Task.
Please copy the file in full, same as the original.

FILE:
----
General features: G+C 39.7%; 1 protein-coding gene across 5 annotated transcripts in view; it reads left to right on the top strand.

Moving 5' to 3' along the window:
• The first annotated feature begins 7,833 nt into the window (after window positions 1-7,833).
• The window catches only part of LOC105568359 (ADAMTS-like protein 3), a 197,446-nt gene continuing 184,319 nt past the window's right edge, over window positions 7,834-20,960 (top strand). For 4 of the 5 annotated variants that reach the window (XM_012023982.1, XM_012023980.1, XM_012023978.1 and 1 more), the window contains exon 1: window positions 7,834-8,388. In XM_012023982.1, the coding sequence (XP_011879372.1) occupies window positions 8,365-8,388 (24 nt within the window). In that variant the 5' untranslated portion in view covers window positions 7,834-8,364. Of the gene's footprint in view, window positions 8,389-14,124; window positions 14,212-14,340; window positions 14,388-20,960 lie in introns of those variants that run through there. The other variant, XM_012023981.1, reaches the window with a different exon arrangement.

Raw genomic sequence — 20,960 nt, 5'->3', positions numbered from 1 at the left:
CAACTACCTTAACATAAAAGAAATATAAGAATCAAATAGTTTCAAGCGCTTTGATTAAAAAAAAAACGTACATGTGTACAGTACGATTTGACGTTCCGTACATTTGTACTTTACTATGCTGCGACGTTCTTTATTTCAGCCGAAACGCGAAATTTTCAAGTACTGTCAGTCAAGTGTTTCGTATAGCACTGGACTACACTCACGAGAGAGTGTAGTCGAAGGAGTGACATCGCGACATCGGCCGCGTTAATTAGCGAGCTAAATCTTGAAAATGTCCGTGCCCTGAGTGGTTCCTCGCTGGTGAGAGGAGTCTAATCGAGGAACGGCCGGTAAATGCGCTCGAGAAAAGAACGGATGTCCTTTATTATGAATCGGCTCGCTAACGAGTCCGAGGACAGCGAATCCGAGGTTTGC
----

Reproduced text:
General features: G+C 39.7%; 1 protein-coding gene across 5 annotated transcripts in view; it reads left to right on the top strand.

Moving 5' to 3' along the window:
• The first annotated feature begins 7,833 nt into the window (after window positions 1-7,833).
• The window catches only part of LOC105568359 (ADAMTS-like protein 3), a 197,446-nt gene continuing 184,319 nt past the window's right edge, over window positions 7,834-20,960 (top strand). For 4 of the 5 annotated variants that reach the window (XM_012023982.1, XM_012023980.1, XM_012023978.1 and 1 more), the window contains exon 1: window positions 7,834-8,388. In XM_012023982.1, the coding sequence (XP_011879372.1) occupies window positions 8,365-8,388 (24 nt within the window). In that variant the 5' untranslated portion in view covers window positions 7,834-8,364. Of the gene's footprint in view, window positions 8,389-14,124; window positions 14,212-14,340; window positions 14,388-20,960 lie in introns of those variants that run through there. The other variant, XM_012023981.1, reaches the window with a different exon arrangement.

Raw genomic sequence — 20,960 nt, 5'->3', positions numbered from 1 at the left:
CAACTACCTTAACATAAAAGAAATATAAGAATCAAATAGTTTCAAGCGCTTTGATTAAAAAAAAAACGTACATGTGTACAGTACGATTTGACGTTCCGTACATTTGTACTTTACTATGCTGCGACGTTCTTTATTTCAGCCGAAACGCGAAATTTTCAAGTACTGTCAGTCAAGTGTTTCGTATAGCACTGGACTACACTCACGAGAGAGTGTAGTCGAAGGAGTGACATCGCGACATCGGCCGCGTTAATTAGCGAGCTAAATCTTGAAAATGTCCGTGCCCTGAGTGGTTCCTCGCTGGTGAGAGGAGTCTAATCGAGGAACGGCCGGTAAATGCGCTCGAGAAAAGAACGGATGTCCTTTATTATGAATCGGCTCGCTAACGAGTCCGAGGACAGCGAATCCGAGGTTTGC